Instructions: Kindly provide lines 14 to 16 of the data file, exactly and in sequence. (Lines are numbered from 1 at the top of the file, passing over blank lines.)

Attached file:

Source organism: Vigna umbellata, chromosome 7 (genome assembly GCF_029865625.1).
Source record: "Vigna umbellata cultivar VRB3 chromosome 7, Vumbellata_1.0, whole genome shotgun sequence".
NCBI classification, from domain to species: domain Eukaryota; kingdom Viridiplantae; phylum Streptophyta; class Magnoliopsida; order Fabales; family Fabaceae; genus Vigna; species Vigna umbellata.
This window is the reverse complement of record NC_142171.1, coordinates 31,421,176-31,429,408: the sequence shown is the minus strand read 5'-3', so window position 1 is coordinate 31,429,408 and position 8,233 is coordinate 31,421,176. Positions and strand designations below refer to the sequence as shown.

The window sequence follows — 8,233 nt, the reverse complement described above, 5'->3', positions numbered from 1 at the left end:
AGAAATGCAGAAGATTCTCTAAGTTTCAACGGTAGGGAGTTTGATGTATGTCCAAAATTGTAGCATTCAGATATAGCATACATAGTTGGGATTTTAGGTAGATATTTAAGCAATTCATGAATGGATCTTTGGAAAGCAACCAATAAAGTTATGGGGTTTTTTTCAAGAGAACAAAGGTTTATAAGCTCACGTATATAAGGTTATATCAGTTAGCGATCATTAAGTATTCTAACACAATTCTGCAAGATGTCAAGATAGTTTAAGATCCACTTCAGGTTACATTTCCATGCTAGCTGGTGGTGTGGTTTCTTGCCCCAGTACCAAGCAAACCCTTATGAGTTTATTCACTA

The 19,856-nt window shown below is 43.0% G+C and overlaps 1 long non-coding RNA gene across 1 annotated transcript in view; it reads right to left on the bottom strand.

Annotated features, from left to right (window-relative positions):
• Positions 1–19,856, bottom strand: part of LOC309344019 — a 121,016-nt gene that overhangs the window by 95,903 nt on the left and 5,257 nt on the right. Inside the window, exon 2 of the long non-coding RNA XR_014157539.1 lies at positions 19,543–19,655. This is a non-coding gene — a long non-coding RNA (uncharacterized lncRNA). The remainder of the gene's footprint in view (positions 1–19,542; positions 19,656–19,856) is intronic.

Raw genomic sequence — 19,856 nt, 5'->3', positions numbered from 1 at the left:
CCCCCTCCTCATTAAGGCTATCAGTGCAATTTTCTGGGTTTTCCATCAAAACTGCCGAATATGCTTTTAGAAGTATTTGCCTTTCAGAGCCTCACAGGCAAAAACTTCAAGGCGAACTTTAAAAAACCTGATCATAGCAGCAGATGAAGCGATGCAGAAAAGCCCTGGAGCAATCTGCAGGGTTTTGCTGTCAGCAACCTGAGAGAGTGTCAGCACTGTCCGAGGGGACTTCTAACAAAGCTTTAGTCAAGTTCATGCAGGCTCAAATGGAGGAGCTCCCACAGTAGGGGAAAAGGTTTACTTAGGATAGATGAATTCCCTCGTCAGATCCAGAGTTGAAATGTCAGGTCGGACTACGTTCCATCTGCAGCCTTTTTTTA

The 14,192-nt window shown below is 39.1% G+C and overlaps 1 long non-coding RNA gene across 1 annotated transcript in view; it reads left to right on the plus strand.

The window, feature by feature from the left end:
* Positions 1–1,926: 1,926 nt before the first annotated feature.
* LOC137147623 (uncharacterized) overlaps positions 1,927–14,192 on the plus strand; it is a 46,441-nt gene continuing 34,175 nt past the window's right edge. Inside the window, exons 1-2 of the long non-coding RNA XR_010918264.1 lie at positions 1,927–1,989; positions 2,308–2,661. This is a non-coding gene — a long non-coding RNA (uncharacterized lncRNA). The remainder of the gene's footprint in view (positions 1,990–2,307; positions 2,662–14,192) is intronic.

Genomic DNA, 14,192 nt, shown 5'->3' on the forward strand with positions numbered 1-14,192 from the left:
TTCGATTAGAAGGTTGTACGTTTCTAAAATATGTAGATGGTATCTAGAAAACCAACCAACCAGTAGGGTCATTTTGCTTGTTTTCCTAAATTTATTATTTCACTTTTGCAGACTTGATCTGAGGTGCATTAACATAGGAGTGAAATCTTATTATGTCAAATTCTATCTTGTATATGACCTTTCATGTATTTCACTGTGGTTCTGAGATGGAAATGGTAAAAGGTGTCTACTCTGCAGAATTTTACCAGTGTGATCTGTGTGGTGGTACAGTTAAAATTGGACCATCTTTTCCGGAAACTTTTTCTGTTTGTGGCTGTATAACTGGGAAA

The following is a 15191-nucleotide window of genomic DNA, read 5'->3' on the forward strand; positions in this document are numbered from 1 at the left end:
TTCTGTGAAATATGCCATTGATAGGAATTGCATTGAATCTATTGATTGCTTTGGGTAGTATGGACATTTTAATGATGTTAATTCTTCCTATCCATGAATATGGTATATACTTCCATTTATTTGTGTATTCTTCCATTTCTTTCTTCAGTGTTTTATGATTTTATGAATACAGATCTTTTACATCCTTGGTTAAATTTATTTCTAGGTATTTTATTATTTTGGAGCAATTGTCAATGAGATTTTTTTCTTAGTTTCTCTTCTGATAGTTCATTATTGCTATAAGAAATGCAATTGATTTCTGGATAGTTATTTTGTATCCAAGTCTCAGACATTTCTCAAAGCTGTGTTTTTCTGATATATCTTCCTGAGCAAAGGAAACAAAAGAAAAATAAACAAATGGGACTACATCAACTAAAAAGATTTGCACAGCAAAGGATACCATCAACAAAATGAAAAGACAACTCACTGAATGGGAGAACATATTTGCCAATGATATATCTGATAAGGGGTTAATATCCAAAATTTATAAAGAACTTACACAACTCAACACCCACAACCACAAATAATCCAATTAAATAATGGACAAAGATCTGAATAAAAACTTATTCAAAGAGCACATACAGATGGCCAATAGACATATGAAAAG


* Positions 1–1,926: 1,926 nt before the first annotated feature.
* LOC137147623 (uncharacterized) overlaps positions 1,927–14,192 on the plus strand; it is a 46,441-nt gene continuing 34,175 nt past the window's right edge. Inside the window, exons 1-2 of the long non-coding RNA XR_010918264.1 lie at positions 1,927–1,989; positions 2,308–2,661. This is a non-coding gene — a long non-coding RNA (uncharacterized lncRNA). The remainder of the gene's footprint in view (positions 1,990–2,307; positions 2,662–14,192) is intronic.

Genomic DNA, 14,192 nt, shown 5'->3' on the forward strand with positions numbered 1-14,192 from the left: